[URBANTH-L]Call for papers-urban cultural diversity

Eveline Duerr eveline.duerr at ethno.uni-freiburg.de
Sat Sep 29 00:36:45 EDT 2007

Call for papers

Creative Capacity: Urban Cultural Diversity as Potential
and Problem
Convenor: Eveline Dürr

Academic Session for the Commission on Urban Anthropology,
International Congress of Anthropological and Ethnological
Sciences (ICAES): Humanity, Development and Cultural
Diversity, Kunming, China, July 15-23, 2008

Cities have been identified as key centres of intercultural
encounters and dialogues, constituting compact spaces where
the myriad facets of interculturality become manifest.
Globalisation processes intensified these characteristics
and contemporary city dwellers are mobile across urban
spaces and beyond national boundaries, creating wide
ranging transnational networks which transport powerful
imaginaries of homelands, distant places, interpretations
of modernity as well as goods, services and remittances.
Cities also offer a range of choices in lifestyles and are
places of imagined modernities which affect generations and
gender constructions. In 2001, cultural diversity was
acknowledged for the first time as “the common heritage of
humanity” by the UNESCO’s Universal Declaration on Cultural
Diversity. The articulation and adoption of further
declarations on cultural plurality reflect its increasing
significance for political agendas worldwide and defines it
as a characteristic of humanity. Following these lines,
this proposed session critically reviews current notions
and implications of cultural diversity in cities from
broadly three different angles: representation, cultural
politics and spatial perception. 
The representation of harmonious multiculturalism and
plurality as a political vision advocating tolerance and
offering possibilities is part of neo-liberal aspirations
and economic globalisation. In this vein, creative
celebrations of cultural identities find expression in
performances, re-invented rituals and other colourful
representations. However, these cultural politics and
performances may not result in social integration but
rather may produce conflicts, segregation, deprivation,
discrimination, discourses on cultural pollution and other
forms of social exclusion. These dynamics are often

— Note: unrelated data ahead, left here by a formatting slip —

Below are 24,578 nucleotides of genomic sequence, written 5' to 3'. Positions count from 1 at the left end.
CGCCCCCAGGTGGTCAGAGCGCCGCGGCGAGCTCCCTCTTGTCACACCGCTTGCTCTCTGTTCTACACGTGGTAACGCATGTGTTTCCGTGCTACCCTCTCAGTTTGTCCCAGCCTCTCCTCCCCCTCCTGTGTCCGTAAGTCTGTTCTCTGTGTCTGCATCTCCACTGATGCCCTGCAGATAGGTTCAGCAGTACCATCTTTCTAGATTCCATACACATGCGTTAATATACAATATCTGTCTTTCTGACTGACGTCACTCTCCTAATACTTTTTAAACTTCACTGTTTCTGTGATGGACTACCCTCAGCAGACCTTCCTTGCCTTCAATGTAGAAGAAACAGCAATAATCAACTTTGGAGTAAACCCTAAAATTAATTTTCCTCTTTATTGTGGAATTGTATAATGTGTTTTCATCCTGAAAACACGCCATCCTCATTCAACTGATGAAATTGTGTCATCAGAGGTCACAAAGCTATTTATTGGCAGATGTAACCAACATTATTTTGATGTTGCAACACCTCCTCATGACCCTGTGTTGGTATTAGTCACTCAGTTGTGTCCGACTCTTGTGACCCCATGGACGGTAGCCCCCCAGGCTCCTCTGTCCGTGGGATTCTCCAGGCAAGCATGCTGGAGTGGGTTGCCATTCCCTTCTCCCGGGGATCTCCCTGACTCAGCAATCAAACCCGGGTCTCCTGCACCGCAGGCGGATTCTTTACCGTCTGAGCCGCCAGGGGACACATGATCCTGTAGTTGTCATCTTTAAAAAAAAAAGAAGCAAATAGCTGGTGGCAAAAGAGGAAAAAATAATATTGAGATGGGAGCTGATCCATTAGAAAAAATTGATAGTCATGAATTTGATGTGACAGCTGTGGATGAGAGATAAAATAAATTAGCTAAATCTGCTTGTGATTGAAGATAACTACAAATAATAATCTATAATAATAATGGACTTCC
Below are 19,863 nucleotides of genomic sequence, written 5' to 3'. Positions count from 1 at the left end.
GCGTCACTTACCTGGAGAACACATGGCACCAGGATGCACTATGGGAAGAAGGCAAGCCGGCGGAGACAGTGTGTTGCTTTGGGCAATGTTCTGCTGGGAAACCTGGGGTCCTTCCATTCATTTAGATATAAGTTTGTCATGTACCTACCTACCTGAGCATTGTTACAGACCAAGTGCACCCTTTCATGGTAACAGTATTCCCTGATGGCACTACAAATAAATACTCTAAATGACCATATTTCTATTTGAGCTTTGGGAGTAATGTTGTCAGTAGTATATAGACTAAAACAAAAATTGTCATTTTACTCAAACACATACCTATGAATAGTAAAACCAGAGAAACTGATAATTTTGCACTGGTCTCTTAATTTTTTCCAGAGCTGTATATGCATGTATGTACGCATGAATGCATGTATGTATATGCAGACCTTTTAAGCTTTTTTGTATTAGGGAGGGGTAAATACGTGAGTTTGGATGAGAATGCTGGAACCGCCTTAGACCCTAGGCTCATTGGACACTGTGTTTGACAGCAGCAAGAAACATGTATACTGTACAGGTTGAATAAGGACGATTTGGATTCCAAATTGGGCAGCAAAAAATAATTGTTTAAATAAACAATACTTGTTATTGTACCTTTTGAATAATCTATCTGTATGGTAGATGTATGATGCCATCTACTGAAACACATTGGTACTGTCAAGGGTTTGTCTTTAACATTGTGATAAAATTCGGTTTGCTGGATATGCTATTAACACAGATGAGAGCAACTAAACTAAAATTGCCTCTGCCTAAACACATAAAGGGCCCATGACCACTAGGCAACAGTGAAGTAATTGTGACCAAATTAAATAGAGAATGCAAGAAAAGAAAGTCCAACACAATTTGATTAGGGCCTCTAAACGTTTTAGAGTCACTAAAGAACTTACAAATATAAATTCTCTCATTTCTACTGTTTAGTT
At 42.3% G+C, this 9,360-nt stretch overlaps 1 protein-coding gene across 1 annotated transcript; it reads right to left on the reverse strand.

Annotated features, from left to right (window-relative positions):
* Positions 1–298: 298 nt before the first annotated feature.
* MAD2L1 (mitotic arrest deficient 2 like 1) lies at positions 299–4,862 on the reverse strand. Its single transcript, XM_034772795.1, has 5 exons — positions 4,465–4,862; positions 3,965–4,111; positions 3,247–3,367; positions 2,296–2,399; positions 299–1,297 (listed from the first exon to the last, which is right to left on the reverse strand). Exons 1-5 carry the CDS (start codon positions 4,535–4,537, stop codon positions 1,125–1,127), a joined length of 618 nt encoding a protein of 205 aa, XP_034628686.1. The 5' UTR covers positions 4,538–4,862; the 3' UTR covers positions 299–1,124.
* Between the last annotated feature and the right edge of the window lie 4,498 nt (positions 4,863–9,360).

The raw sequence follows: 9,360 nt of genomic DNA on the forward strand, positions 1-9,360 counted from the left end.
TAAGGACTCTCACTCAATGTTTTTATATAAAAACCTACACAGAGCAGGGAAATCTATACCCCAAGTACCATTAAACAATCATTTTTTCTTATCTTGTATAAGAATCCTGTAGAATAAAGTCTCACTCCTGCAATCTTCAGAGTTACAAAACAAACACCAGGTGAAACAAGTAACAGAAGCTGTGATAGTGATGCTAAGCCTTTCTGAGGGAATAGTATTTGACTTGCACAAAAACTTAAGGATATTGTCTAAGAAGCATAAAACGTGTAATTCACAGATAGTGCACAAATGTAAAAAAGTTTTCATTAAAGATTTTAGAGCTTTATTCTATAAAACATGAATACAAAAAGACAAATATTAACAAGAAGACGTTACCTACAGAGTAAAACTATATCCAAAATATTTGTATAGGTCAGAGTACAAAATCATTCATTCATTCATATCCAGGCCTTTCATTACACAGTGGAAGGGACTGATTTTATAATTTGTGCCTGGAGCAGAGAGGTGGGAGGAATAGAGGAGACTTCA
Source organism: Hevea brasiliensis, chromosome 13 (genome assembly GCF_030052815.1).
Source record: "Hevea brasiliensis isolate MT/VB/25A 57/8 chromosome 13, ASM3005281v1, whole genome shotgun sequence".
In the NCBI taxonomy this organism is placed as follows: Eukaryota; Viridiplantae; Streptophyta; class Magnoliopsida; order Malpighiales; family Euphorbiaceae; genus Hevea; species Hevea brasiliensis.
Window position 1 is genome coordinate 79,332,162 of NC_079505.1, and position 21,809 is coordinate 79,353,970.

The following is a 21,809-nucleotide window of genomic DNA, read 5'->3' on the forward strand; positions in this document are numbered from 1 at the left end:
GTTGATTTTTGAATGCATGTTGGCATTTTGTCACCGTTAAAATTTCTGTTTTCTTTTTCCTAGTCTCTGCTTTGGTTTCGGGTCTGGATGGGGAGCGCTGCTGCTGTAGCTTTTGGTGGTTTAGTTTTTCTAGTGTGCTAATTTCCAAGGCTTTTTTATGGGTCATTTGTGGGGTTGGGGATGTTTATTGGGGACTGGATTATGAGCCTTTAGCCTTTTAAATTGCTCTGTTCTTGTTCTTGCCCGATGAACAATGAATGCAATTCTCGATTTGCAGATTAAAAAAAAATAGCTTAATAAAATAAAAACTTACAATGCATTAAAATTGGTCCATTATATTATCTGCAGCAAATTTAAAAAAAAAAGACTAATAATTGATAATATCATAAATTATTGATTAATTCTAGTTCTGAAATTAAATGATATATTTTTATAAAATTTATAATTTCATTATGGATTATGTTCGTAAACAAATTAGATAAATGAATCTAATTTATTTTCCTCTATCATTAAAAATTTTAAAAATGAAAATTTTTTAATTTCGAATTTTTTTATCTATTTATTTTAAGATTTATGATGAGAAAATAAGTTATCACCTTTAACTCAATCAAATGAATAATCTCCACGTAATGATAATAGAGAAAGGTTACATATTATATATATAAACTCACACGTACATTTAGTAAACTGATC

recognised as part of the relationship between minority
groups and the dominant society but they can also
characterise relations among diverse minority groups
competing in the urban context. Concepts of indigeneity are
reformulated as political instruments or as controversies
over the legal implication of firstness challenging claims
to group specific rights, the universality of human rights
and access to scarce resources. Changing cultural
compositions require also a political response in terms of
revised urban policies and good governance strategies.
Particular attention is given to urban conditions and
adjustments for social justice and sustainable development.
Increasing cultural diversity alters also the ways of
conceiving urban space. Dynamic processes of placemaking
are driven by diverse interpretations and uses of the urban
environment and the way space is appropriated and
re-conceptualised by cultural specific strategies. 
Comparative and reflective anthropological research based
on fieldwork contributes to the understanding and analyzing
of these essential urban challenges. Papers addressing
these aspects in contemporary societies are welcome.
Please email your abstract (ca. 200 words) accompanied by
information about the author (name, affiliation) to
Eveline.Duerr at aut.ac.nz. Deadline for paper proposals is
extended until October 25th 2007. For more information
about the ICAES conference see http://www.icaes2008.org

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